The study was conducted by examining coroners' records of suicides in which the methods under investigation were used. Eight coroners' jurisdictions within reasonable travelling distance of each of the three research centres were randomly selected (i.e. 24 in all). The cases included in the study were those receiving a coroner's verdict of suicide, or an open verdict in which the research team judged there to have been a high or moderate probability of suicide.
Structured data-extraction forms were used to record the following broad areas of information (detailed items were used within each area): demographic characteristics of the deceased, circumstances of the act (method, timing, location, discovery), toxicology (alcohol and blood levels), contact with psychiatric services and general practitioner, and previous self-harm. Part of the Beck Suicide Intent Scale, based on the objective circumstances of the act, was also completed. More detailed information on each specific method under investigation was recorded on additional sections of the forms. For each case a brief vignette was compiled, including any other relevant details from the inquest records.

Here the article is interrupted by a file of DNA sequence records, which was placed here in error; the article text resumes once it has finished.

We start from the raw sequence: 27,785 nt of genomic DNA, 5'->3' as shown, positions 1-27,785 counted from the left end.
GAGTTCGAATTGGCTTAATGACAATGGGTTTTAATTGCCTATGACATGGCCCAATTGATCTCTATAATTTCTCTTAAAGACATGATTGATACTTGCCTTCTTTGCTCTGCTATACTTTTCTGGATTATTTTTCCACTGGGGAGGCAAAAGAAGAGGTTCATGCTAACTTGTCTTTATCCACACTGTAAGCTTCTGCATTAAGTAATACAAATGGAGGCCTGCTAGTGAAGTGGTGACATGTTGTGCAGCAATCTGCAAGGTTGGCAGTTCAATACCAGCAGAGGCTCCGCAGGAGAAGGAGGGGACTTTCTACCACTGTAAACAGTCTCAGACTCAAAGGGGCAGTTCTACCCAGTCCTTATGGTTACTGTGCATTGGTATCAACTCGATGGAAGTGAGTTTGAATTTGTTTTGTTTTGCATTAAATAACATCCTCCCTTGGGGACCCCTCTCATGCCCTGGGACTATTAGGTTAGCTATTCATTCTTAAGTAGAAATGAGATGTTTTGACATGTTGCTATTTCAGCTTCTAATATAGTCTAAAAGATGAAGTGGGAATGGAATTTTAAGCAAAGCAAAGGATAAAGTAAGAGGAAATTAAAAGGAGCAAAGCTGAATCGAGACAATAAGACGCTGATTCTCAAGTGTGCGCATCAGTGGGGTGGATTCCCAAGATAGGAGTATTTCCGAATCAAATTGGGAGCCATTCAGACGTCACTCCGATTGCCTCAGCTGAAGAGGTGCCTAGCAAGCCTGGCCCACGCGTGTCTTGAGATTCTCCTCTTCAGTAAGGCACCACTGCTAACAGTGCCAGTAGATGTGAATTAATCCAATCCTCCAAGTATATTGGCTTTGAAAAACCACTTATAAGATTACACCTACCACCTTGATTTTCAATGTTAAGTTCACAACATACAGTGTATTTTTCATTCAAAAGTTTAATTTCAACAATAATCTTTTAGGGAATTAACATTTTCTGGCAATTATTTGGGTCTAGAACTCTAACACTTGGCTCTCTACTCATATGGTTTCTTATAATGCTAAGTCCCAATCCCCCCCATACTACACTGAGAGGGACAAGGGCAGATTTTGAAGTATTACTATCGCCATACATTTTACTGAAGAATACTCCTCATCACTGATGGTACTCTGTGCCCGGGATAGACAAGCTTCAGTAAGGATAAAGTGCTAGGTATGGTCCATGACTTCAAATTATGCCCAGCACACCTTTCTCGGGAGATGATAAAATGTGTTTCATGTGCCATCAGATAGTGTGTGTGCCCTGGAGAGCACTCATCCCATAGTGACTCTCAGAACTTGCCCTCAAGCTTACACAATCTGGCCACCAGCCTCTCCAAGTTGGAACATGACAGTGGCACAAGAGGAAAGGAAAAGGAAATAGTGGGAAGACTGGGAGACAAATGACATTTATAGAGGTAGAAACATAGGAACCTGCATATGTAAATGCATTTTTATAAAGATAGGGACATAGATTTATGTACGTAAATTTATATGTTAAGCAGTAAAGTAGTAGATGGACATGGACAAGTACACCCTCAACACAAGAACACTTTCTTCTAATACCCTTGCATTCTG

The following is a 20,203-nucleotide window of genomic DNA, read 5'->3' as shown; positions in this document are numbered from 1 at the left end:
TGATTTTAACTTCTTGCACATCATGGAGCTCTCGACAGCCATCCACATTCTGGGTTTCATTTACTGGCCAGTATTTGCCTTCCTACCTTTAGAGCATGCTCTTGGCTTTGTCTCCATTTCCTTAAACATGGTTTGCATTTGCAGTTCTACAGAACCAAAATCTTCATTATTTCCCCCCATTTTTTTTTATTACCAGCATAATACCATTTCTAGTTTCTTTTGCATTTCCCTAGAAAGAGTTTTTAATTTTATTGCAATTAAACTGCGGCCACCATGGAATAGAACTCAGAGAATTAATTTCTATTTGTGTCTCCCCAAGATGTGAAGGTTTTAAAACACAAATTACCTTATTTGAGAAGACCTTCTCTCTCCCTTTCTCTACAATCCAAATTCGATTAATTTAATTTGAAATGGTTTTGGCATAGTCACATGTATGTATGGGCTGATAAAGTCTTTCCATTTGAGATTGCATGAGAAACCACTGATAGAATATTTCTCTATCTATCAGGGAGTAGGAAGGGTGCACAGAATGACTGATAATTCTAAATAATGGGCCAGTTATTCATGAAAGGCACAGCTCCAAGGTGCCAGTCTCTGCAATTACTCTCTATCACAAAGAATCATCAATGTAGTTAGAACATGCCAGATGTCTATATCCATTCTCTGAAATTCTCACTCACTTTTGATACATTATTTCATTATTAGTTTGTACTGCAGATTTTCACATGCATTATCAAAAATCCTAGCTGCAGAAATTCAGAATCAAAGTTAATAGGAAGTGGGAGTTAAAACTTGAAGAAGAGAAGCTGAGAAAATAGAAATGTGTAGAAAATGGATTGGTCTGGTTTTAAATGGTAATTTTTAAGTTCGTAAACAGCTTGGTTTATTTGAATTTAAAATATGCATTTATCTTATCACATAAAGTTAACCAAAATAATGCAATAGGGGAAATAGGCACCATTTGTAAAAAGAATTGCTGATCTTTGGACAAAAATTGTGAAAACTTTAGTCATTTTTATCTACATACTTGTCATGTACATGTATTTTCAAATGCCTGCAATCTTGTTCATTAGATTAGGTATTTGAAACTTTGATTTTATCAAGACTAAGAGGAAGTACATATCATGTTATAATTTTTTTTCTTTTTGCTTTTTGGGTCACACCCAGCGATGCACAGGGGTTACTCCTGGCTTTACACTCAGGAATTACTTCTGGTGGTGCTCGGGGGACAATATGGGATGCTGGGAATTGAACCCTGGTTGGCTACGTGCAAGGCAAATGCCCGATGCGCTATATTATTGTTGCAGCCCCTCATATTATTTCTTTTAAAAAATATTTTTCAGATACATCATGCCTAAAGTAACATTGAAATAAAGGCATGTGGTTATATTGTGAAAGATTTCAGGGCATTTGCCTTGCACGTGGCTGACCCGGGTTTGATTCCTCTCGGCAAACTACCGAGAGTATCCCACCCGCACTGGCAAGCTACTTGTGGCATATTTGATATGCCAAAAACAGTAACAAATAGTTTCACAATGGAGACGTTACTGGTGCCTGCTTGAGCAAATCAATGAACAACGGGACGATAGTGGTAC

Data were analysed using SPSS and STATA.
Hangings: the majority occurred in the person's home or garden. A small minority occurred in prisons or psychiatric wards. Rope or cord was the most common ligature. In almost half the cases individuals were not fully suspended (i.e. feet off the ground).